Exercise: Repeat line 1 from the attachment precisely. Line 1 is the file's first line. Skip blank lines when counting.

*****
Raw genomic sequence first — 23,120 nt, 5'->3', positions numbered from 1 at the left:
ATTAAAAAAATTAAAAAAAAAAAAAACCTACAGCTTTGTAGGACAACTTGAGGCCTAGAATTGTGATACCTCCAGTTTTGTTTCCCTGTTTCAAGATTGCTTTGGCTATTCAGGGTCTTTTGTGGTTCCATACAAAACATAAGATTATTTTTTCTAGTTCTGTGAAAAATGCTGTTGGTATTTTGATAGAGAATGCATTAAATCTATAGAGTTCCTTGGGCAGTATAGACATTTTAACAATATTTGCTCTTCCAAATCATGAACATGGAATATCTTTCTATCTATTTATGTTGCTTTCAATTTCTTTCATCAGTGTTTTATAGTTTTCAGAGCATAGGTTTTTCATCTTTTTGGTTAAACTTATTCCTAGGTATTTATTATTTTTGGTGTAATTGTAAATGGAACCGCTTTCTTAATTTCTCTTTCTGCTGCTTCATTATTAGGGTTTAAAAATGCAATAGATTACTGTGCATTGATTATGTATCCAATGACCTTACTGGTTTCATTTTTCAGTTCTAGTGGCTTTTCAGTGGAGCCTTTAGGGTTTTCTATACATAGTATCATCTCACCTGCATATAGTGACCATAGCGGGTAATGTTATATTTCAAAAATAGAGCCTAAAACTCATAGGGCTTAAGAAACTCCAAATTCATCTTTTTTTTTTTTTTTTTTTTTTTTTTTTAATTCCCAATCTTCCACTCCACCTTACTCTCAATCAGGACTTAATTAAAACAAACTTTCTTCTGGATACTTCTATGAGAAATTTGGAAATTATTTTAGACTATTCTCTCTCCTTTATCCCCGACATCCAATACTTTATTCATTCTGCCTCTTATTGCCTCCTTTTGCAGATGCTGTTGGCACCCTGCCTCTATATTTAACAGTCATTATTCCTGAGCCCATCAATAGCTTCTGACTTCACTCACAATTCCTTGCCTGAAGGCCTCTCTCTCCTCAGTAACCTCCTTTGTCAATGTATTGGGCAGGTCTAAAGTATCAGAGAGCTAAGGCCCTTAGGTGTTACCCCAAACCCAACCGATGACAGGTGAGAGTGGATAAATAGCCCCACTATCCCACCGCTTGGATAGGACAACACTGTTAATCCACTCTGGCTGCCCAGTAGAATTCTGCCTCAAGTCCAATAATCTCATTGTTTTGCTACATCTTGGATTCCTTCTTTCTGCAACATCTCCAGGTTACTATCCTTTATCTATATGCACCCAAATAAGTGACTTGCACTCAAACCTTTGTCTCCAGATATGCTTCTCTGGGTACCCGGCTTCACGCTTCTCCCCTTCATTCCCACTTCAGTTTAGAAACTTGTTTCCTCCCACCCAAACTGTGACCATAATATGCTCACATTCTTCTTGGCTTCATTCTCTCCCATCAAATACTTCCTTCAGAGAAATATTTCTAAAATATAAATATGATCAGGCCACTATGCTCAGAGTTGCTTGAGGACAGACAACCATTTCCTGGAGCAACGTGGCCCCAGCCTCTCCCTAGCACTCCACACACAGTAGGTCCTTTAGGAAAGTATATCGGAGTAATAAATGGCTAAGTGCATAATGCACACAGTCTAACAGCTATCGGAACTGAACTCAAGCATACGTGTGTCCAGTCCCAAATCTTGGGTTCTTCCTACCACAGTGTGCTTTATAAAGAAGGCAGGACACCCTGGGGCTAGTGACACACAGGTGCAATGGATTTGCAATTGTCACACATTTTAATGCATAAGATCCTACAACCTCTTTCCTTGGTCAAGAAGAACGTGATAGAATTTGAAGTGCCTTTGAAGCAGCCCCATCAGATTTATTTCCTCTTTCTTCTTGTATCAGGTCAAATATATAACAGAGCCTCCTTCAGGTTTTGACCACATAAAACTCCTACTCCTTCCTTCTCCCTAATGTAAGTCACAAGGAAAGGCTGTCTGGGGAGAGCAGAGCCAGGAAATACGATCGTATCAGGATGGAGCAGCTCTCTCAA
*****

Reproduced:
Raw genomic sequence first — 23,120 nt, 5'->3', positions numbered from 1 at the left: